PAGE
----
Document Detail


Diagnosis and management of chronic rhinosinusitis in adults.
MedLine Citation:
PMID:  19940423     Owner:  NLM     Status:  MEDLINE    
Abstract/OtherAbstract:
Chronic rhinosinusitis (CRS) is characterized by mucosal inflammation affecting both the nasal cavity and paranasal sinuses; its causes are potentially numerous, disparate, and frequently overlapping. The more common conditions that are associated with CRS are perennial allergic and nonallergic rhinitis, nasal polyps, and anatomical mechanical obstruction (septum/turbinate issues). Other less common etiologies include inflammation (eg, from superantigens), fungal sinusitis or bacterial sinusitis with or without associated biofilm formation, gastroesophageal reflux, smoke and other environmental exposures, immune deficiencies, genetics, and aspirin-exacerbated respiratory disease. A diagnosis of CRS is strongly suggested by a history of symptoms (eg, congestion and/or fullness; nasal obstruction, blockage, discharge, and/or purulence; discolored postnasal discharge; hyposmia/anosmia; facial pain and/or pressure) and their duration for > 3 months. A definitive diagnosis requires physical evidence of mucosal swelling or discharge appreciated during physical examination coupled with CT imaging if inflammation does not involve the middle meatus or ethmoid bulla. Multivariant causation makes the diagnosis of CRS and selection of treatment complex. Furthermore, various types of health care providers including ear, nose, and throat (ENT) specialists, allergists, primary care physicians, and pulmonologists treat CRS, and each is likely to have a different approach. A structured approach to the diagnosis and management of CRS can help streamline and standardize care no matter where patients present for evaluation and treatment. A 2008 Working Group on CRS in Adults, supported by the American Academy of Otolaryngic Allergy (AAOA), developed a series of algorithms for the differential diagnosis and treatment of CRS in adults, based on the evolving understanding of CRS as an inflammatory disease. The algorithms presented in this paper address an approach for all CRS patients as well as approaches for those with nasal polyps, edema observed on nasal endoscopy, purulence observed on nasal endoscopy, an abnormal history and physical examination, and an abnormal history and normal physical examination.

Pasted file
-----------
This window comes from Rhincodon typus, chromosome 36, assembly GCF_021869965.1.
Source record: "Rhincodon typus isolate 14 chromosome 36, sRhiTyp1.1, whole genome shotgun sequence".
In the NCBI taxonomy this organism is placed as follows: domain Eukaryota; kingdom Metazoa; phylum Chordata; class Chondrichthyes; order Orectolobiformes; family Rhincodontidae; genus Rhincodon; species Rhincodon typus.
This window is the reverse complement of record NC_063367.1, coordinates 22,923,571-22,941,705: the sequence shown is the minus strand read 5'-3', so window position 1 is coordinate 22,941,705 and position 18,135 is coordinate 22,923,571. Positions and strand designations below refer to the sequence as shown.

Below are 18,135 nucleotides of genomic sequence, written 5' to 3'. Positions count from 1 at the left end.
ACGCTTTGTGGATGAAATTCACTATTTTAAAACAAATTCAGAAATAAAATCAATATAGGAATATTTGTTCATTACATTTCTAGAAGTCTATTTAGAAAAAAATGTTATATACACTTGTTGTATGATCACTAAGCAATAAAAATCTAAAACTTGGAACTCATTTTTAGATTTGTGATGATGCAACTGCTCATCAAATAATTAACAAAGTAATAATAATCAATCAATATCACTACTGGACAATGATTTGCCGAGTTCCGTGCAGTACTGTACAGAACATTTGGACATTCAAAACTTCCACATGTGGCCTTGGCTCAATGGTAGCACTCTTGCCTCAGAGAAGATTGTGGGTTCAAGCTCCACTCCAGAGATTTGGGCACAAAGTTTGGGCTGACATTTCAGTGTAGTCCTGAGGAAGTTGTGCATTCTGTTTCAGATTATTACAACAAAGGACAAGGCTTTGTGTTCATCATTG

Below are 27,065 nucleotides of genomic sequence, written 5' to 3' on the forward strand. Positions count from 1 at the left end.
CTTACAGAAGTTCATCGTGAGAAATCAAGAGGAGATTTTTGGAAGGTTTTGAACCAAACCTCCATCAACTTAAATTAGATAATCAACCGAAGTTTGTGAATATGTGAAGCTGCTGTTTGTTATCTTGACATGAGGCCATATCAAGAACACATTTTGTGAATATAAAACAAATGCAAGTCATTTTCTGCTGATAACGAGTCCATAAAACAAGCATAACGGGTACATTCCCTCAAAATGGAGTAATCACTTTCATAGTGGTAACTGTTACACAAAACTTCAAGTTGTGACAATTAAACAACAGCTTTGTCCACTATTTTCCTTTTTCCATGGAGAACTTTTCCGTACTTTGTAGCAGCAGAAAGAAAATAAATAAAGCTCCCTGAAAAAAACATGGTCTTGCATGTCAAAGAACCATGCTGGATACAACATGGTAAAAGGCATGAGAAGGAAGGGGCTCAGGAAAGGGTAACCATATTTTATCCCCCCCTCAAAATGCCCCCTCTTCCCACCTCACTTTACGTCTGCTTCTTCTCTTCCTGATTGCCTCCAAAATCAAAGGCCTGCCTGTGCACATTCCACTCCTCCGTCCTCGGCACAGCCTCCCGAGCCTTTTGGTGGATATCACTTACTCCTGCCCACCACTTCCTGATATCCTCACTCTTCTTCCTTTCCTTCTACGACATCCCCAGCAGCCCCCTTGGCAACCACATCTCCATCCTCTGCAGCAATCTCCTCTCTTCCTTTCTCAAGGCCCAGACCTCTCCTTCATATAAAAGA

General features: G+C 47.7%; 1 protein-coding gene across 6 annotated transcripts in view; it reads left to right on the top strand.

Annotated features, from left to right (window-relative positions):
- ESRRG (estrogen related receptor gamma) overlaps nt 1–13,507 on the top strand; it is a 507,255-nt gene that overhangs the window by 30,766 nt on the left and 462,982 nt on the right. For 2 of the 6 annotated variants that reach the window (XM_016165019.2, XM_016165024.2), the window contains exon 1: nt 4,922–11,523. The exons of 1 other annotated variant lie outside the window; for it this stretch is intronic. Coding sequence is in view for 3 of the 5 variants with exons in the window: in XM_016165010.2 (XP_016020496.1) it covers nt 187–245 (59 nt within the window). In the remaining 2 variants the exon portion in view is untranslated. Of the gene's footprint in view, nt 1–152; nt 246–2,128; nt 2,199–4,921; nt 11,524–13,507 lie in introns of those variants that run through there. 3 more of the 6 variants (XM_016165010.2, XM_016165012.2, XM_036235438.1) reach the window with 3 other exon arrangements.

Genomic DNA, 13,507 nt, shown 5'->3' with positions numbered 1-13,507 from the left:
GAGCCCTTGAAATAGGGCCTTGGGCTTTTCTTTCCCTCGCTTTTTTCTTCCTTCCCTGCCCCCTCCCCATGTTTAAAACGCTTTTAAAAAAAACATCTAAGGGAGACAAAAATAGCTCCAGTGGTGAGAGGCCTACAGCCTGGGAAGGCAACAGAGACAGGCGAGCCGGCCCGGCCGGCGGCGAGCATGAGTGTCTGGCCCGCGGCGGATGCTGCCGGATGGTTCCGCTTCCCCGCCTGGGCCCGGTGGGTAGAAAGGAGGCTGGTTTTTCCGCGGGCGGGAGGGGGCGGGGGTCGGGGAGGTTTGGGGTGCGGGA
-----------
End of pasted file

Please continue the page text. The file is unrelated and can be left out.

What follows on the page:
Authors:
Bradley F Marple; James A Stankiewicz; Fuad M Baroody; James M Chow; David B Conley; Jacqueline P Corey; Berrylin J Ferguson; Robert C Kern; Rodney P Lusk; Robert M Naclerio; Richard R Orlandi; Michael J Parker;
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Publication Detail:
Type:  Journal Article; Review    
Journal Detail:
Title:  Postgraduate medicine     Volume:  121     ISSN:  1941-9260     ISO Abbreviation:  Postgrad Med     Publication Date:  2009 Nov 
Date Detail:
Created Date:  2009-11-26     Completed Date:  2010-01-08     Revised Date:  -    
Medline Journal Info:
Nlm Unique ID:  0401147     Medline TA:  Postgrad Med     Country:  United States    
Other Details:
Languages:  eng     Pagination:  121-39     Citation Subset:  AIM; IM    
Affiliation:
UT-Southwestern Medical Center, Department of Otolaryngology-Head and Neck Surgery, Dallas, TX 75390-7208, USA. bradley.marple@utsouthwestern.edu
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MeSH Terms
Descriptor/Qualifier:
Adult
Algorithms
Chronic Disease
Humans
Rhinitis / diagnosis*,  etiology,  therapy*
Sinusitis / diagnosis*,  etiology,  therapy*
Investigator
Investigator/Affiliation:
Bradley F Marple / ; James A Stankiewicz / ; Fuad M Baroody / ; James M Chow / ; David B Conley / ; Jacqueline P Corey / ; Berrylin J Ferguson / ; Robert C Kern / ; Rodney P Lusk / ; Robert M Naclerio / ; Richard R Orlandi / ; Michael J Parker /

From MEDLINE®/PubMed®, a database of the U.S. National Library of Medicine


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